In the Days Before Fat Bikes

Before there were fat bikes- people still did big snow rides in the winter, but they were from Wisconsin and they talked funny. So I’m not sure that it counts, because people from up there always do weird stuff in the winter.

Mr.Newman over at Dirt Rag posted this old video yesterday. Definitely worth watching, especially for the soft synthesizer interludes and synthetic fuzzy 1980s hats.

And this race is back for this coming season- Ididasport Alaska. If the course is the same, I wonder how the finish times will compare with people riding modern equipment.

On a related note, my nice pleasant bike path commute to Carbondale is going to be a little less pleasant this morning. There’s six inches of fresh snow on the trail, and it’s currently zero degrees. At least it’s a dry cold. I definitely need to invest in some real winter shoes- my Specialized Defrosters were fine in Pittsburgh, but aren’t quite cutting it here (and they’re a little too small).

45nrth stuff is pretty much out of stock for the season. Anybody have experience with Lake’s winter shoes?

4 thoughts on “In the Days Before Fat Bikes

  1. I raced Iditasport in the mid 90’s. We raced 26″ rigid with SnowCat rims. The current race is not the same course but your question about gear making for fast races is a good one. The old course record holder is John Stamstad. He was a machine who pounded everyone into the ground eating 2 packets of Gu and Saltine crackers every 70 miles. He road 26″ rigid on SnowCat rims. The extra tire on the modern Fat Bikes comes at a cost of increased rolling resistance. The lighter, faster guys like Stamstad could keep floating on top of the crusty snow with their Ti setups and then really open it up on the rivers. The original coarse had you leave the half way point at Skwentna and then ride onto the Yentna river for 70-80 miles back down to final check point before the finish. If the river was packed down from all the snow mobile traffic you could do 15 – 20 mph. Lastly the race leaders all knew that the time might come when Iditabike turned into Iditapush due to conditions. The modern fat bike would help offset that considerably.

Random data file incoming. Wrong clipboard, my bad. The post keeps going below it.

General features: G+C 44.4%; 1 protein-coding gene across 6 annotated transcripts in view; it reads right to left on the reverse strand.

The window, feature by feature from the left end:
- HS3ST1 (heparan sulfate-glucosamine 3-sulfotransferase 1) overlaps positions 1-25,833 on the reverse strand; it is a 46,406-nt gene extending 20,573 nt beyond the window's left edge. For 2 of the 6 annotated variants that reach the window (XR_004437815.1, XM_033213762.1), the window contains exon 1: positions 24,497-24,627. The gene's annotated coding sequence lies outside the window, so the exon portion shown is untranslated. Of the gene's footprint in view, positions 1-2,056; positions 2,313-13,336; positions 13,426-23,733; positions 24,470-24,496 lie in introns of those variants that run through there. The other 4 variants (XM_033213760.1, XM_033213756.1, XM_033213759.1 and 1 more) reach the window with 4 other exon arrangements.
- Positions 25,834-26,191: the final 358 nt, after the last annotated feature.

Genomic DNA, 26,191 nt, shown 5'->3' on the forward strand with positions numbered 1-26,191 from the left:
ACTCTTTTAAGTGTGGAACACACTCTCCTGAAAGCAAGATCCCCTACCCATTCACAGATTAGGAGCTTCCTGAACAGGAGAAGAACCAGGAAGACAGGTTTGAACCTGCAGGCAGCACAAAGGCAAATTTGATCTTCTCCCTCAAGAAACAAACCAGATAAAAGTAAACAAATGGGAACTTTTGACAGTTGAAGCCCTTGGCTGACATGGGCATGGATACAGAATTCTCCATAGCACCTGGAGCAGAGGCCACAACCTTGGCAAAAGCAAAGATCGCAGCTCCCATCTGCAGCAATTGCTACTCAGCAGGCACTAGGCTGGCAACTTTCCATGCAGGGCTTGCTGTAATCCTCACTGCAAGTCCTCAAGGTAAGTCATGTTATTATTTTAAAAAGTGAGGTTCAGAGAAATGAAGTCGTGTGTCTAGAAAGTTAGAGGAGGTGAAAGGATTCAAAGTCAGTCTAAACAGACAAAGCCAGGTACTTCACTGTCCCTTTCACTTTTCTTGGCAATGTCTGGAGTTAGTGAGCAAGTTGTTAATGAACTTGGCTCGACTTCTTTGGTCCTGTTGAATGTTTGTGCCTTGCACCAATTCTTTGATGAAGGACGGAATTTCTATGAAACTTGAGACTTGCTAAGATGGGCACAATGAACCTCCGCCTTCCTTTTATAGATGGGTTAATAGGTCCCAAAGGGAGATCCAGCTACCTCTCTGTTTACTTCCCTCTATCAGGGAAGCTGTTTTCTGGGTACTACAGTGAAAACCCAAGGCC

I have the older Lake winter shoes and they are solid. Get them larger for extra socks and heat packs. In Alaska we over-boot them or modify them to have extra insulation if you ride longer than an hour in temps below 10F.

    The 45Nrth and nice but they are bulky. They are warmer though.

    1. Sweet, really cool to hear from somebody that was in the original race. I guess it would depend a lot on conditions then- a modern fat bike would probably only be faster when the snow was too soft to ride a skinnier bike, and firm enough that you didn’t have to push (because pushing a fat bike certainly isn’t easy).

      I actually just bought some Lakes. Two sizes up, and happy feet for hours down to 0 (which seems to be about as cold as it gets here). So nice not to have numb feet for two hours every day.

  2. Interestingly the Krampus might be just the sleeper bike to split the difference between the need for a wider wheel and tire and the desire to roll more like a conventional MTB. If the conditions are ideal or lightly variable you would have a major advantage over the standard fat bike.

    I like Lake shoes. The 45Nrth felt very large and bulky. Part of that is break-in but also Lake’s been making winter MTB shoes since the 90’s.

    I’ve chosen Krampus over Pugs. I am getting a lot of flak over not getting a FatBack fat bike. I’m taking a chance but for the type of riding I do summer and winter I think it’s the ticket.

    1. That’s true, the krampus really does go faster in light snow or good conditions. I’ve been using mine for commuting on a packed snow path for just that reason- the Pigsley would make me late for work everyday.


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